Anthology collections are always hit and miss. I love the novellas, as they're easy to fit into a busy day for a quick read. I really enjoyed some of the stories in this one, as they were well crafted and felt complete, even though they're short stories. Sadly, that wasn't the case with all the stories in this book. Some felt a bit incomplete. Disclaimer: I received a complimentary copy, but I wasn't required to leave a positive review. Anthology collections are always hit and miss. I love the novellas, as they're easy to fit into a busy day for a quick read. I really enjoyed some of the stories in this one, as they were well crafted and felt complete, even though they're short stories. Sadly, that wasn't the case with all the stories in this book. Some felt a bit incomplete. Disclaimer: I received a complimentary copy, but I wasn't required to leave a positive review.

  21. 5 out of 5

    Jennifer Baratta

    You should really get this book.

  22. 5 out of 5

    Paige Turner

    Delightful!

  23. 4 out of 5

    Patty Ann

    I love this book! I've found so many great, new authors! I love this book! I've found so many great, new authors!

  24. 5 out of 5

    Kristi Clemow

    Such a fun book. I really enjoyed all the different authors and stories.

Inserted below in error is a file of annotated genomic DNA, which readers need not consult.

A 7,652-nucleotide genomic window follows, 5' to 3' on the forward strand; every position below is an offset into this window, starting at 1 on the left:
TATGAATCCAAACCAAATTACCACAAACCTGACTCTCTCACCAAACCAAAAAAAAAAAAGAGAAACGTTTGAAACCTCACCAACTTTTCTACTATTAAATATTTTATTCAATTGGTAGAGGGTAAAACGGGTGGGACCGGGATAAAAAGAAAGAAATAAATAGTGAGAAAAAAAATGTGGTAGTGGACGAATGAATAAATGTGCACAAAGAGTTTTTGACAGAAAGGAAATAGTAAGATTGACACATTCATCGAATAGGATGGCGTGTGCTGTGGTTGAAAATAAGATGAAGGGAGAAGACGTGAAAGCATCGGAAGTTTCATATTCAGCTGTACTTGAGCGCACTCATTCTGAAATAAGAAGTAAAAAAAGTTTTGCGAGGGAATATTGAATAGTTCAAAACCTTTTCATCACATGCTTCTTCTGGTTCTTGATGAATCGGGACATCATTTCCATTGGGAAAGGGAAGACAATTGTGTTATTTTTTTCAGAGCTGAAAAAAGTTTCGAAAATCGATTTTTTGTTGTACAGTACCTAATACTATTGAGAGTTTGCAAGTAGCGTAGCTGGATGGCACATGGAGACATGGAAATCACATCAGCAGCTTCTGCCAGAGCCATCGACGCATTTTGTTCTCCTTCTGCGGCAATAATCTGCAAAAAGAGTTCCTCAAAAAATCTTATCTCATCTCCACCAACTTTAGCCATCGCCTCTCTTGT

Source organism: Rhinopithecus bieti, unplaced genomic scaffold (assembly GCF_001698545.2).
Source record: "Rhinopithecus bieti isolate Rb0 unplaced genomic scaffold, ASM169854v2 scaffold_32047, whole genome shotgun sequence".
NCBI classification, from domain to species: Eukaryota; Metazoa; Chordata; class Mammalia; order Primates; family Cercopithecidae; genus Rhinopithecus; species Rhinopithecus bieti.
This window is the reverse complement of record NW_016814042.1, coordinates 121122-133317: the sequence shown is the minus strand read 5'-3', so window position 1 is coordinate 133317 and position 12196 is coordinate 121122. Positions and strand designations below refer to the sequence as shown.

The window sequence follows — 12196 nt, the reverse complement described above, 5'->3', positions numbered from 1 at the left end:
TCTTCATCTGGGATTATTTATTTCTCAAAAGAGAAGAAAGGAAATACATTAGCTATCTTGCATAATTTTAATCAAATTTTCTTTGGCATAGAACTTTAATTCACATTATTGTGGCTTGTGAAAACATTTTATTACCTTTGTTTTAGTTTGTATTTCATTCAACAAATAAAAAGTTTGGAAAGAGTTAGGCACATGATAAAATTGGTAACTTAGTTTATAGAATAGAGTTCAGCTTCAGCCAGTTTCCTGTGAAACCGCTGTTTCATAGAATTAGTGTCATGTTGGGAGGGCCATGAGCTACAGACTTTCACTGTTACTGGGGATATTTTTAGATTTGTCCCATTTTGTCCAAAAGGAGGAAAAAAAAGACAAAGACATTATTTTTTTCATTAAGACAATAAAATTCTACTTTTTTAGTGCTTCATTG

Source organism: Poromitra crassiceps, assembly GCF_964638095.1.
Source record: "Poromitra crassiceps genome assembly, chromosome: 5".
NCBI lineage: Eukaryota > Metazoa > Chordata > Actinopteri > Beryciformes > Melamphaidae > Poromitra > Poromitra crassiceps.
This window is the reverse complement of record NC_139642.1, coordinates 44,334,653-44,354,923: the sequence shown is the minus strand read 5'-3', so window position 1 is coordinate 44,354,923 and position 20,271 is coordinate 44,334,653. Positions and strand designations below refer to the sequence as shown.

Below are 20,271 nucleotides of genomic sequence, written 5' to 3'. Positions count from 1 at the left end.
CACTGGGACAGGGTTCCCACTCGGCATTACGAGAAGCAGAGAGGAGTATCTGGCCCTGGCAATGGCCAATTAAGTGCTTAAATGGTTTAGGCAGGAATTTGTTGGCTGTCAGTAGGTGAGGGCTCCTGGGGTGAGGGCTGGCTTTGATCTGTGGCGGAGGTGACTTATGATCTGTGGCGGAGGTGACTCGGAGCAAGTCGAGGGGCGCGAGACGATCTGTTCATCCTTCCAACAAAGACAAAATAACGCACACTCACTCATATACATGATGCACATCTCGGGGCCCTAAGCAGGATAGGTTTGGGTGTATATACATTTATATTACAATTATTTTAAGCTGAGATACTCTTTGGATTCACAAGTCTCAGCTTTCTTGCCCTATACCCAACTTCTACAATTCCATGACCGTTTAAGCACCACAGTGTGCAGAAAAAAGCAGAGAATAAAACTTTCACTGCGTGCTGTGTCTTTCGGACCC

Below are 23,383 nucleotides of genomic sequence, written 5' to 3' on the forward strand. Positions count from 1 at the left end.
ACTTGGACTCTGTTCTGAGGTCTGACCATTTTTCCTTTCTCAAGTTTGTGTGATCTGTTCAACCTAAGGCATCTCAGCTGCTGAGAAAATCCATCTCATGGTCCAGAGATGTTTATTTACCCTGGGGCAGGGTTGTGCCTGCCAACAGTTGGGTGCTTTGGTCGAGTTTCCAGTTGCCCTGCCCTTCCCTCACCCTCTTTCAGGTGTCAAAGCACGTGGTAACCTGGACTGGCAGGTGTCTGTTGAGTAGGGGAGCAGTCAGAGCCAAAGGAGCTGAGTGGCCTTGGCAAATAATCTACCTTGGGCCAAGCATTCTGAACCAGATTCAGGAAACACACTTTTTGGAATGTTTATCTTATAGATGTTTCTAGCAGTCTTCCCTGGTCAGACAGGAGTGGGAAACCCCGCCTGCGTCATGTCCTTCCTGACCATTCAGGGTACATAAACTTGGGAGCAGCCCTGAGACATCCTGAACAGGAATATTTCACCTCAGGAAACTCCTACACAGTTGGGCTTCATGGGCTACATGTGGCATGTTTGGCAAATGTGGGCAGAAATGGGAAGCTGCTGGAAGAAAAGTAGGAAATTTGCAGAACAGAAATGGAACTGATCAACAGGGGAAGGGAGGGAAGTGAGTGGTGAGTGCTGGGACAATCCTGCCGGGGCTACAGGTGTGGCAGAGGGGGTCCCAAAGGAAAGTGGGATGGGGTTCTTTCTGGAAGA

25. 4 out of 5

    Nerdy Chic

    A fantastic compilation of books build on the premise "It’s been said that all great literature boils down to one of two stories—a man takes a journey, or a stranger comes to town." Nineteen short stories that had me devouring this compilation fairly quickly and now has me even more wary of all strangers in my vicinity, thank you very much for making me even more paranoid. I especially loved Amanda Witt and Lisa Unger's tales and will be adding these authors to my must read books. A fantastic compilation of books build on the premise "It’s been said that all great literature boils down to one of two stories—a man takes a journey, or a stranger comes to town." Nineteen short stories that had me devouring this compilation fairly quickly and now has me even more wary of all strangers in my vicinity, thank you very much for making me even more paranoid. I especially loved Amanda Witt and Lisa Unger's tales and will be adding these authors to my must read books.

  26. 4 out of 5

    Carol Wheeler